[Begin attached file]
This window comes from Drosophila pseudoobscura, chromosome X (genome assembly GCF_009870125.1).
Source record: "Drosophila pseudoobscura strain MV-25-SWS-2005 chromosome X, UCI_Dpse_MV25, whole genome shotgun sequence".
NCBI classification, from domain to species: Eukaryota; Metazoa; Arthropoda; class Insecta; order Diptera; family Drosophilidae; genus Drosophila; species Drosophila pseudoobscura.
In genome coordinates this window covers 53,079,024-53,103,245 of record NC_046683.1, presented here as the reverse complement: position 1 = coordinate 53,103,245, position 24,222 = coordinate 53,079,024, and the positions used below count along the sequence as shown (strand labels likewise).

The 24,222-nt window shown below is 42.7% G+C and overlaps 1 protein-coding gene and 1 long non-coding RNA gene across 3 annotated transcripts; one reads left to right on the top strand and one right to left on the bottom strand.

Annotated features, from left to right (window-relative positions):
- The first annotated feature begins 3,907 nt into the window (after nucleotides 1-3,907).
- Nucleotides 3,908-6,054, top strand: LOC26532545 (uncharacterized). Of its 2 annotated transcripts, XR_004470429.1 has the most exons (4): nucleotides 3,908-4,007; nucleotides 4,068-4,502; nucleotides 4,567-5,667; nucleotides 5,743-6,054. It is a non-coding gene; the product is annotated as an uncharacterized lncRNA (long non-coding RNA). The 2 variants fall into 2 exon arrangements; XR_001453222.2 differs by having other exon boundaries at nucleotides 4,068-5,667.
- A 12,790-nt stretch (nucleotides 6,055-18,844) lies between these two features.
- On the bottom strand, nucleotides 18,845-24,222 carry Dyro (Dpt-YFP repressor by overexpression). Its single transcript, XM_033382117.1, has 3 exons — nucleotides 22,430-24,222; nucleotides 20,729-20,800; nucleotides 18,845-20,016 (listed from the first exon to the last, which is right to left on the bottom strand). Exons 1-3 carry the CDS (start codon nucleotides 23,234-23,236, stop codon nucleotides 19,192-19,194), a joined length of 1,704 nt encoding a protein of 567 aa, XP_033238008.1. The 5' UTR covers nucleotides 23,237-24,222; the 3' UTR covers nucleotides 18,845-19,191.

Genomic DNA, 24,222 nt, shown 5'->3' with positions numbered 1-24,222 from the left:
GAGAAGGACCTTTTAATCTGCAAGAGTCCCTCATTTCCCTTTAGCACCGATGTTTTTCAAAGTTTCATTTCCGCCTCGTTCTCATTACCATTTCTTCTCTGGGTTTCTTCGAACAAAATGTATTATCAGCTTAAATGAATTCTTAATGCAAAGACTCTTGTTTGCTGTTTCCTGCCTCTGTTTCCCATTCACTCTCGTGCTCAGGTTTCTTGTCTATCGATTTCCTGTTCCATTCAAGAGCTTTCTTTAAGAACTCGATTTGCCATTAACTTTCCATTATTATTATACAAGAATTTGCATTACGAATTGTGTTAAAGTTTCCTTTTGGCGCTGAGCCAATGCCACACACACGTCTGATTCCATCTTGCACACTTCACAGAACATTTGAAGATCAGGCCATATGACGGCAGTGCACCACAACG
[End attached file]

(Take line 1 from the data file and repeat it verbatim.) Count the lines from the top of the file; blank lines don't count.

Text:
This window comes from Drosophila pseudoobscura, chromosome X (genome assembly GCF_009870125.1).